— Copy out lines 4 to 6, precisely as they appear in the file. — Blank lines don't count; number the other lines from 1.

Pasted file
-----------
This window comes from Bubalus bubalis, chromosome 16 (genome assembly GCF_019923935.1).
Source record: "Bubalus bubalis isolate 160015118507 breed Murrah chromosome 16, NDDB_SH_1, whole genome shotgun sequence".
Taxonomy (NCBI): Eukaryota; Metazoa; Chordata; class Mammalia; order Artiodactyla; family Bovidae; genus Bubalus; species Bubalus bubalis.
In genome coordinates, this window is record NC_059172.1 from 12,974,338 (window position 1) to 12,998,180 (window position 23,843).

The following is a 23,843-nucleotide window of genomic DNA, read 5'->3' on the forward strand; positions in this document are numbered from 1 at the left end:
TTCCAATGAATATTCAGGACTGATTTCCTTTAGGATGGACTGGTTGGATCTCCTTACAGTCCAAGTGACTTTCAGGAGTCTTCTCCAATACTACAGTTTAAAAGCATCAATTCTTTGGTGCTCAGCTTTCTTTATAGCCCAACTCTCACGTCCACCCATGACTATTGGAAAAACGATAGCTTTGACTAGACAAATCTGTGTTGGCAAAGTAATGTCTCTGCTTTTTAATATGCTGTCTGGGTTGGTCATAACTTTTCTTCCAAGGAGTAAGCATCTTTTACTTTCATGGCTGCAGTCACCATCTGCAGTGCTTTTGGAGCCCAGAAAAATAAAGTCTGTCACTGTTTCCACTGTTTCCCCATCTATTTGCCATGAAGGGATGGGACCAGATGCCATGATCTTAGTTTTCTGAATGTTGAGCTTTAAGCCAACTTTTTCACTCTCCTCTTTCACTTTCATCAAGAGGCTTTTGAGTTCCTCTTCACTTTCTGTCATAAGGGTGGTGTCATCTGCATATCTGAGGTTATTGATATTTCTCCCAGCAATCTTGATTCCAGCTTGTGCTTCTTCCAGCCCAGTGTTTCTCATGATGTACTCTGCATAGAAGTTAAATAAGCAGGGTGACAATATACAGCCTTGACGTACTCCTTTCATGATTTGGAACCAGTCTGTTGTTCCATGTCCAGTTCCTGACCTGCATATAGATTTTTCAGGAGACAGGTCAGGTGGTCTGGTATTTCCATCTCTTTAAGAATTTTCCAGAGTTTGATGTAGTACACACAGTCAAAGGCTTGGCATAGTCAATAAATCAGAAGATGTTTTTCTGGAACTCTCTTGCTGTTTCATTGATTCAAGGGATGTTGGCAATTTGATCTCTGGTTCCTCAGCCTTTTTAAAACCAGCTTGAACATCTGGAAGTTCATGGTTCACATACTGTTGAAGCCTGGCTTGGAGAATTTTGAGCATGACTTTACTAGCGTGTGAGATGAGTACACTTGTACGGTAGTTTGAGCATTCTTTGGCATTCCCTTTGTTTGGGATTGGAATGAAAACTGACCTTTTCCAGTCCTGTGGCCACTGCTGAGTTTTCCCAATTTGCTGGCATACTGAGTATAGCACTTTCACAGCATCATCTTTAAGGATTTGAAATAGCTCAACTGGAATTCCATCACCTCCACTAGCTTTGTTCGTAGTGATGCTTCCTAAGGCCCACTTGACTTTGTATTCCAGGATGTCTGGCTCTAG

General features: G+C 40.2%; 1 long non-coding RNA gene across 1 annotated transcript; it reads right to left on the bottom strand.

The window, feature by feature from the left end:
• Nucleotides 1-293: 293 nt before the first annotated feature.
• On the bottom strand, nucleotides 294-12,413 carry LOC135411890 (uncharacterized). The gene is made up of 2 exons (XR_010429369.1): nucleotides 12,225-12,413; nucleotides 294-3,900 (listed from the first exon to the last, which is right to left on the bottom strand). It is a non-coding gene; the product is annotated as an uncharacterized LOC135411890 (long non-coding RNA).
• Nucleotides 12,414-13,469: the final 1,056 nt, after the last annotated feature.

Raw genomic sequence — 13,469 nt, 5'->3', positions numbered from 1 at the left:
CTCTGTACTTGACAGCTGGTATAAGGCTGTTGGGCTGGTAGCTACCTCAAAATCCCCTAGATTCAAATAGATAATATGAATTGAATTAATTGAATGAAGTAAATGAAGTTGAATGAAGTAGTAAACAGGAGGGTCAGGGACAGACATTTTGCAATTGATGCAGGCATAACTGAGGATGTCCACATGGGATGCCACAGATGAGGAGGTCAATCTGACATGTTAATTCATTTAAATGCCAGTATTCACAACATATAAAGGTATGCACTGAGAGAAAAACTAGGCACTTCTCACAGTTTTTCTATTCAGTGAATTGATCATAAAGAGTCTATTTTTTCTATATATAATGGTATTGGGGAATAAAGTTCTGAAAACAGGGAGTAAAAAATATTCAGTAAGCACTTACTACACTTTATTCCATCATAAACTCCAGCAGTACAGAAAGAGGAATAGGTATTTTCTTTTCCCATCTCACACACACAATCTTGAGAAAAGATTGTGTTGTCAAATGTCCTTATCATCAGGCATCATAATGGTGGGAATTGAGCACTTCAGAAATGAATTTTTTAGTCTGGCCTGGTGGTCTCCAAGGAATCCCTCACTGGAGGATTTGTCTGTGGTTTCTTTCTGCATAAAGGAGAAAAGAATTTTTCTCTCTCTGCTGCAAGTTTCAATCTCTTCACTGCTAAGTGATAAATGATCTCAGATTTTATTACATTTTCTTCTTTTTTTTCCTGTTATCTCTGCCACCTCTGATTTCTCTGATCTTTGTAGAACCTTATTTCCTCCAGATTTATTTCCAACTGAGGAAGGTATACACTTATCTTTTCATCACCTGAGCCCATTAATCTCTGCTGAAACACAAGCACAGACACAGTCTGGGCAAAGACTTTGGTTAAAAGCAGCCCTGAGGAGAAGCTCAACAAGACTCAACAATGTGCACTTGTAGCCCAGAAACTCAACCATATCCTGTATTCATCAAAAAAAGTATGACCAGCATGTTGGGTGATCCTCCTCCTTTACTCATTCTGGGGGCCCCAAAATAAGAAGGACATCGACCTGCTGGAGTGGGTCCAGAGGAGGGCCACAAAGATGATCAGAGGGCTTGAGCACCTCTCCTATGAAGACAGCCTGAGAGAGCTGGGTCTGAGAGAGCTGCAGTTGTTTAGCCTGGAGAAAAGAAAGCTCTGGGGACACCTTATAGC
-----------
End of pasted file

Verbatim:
In genome coordinates, this window is record NC_059172.1 from 12,974,338 (window position 1) to 12,998,180 (window position 23,843).

The following is a 23,843-nucleotide window of genomic DNA, read 5'->3' on the forward strand; positions in this document are numbered from 1 at the left end:
TTCCAATGAATATTCAGGACTGATTTCCTTTAGGATGGACTGGTTGGATCTCCTTACAGTCCAAGTGACTTTCAGGAGTCTTCTCCAATACTACAGTTTAAAAGCATCAATTCTTTGGTGCTCAGCTTTCTTTATAGCCCAACTCTCACGTCCACCCATGACTATTGGAAAAACGATAGCTTTGACTAGACAAATCTGTGTTGGCAAAGTAATGTCTCTGCTTTTTAATATGCTGTCTGGGTTGGTCATAACTTTTCTTCCAAGGAGTAAGCATCTTTTACTTTCATGGCTGCAGTCACCATCTGCAGTGCTTTTGGAGCCCAGAAAAATAAAGTCTGTCACTGTTTCCACTGTTTCCCCATCTATTTGCCATGAAGGGATGGGACCAGATGCCATGATCTTAGTTTTCTGAATGTTGAGCTTTAAGCCAACTTTTTCACTCTCCTCTTTCACTTTCATCAAGAGGCTTTTGAGTTCCTCTTCACTTTCTGTCATAAGGGTGGTGTCATCTGCATATCTGAGGTTATTGATATTTCTCCCAGCAATCTTGATTCCAGCTTGTGCTTCTTCCAGCCCAGTGTTTCTCATGATGTACTCTGCATAGAAGTTAAATAAGCAGGGTGACAATATACAGCCTTGACGTACTCCTTTCATGATTTGGAACCAGTCTGTTGTTCCATGTCCAGTTCCTGACCTGCATATAGATTTTTCAGGAGACAGGTCAGGTGGTCTGGTATTTCCATCTCTTTAAGAATTTTCCAGAGTTTGATGTAGTACACACAGTCAAAGGCTTGGCATAGTCAATAAATCAGAAGATGTTTTTCTGGAACTCTCTTGCTGTTTCATTGATTCAAGGGATGTTGGCAATTTGATCTCTGGTTCCTCAGCCTTTTTAAAACCAGCTTGAACATCTGGAAGTTCATGGTTCACATACTGTTGAAGCCTGGCTTGGAGAATTTTGAGCATGACTTTACTAGCGTGTGAGATGAGTACACTTGTACGGTAGTTTGAGCATTCTTTGGCATTCCCTTTGTTTGGGATTGGAATGAAAACTGACCTTTTCCAGTCCTGTGGCCACTGCTGAGTTTTCCCAATTTGCTGGCATACTGAGTATAGCACTTTCACAGCATCATCTTTAAGGATTTGAAATAGCTCAACTGGAATTCCATCACCTCCACTAGCTTTGTTCGTAGTGATGCTTCCTAAGGCCCACTTGACTTTGTATTCCAGGATGTCTGGCTCTAG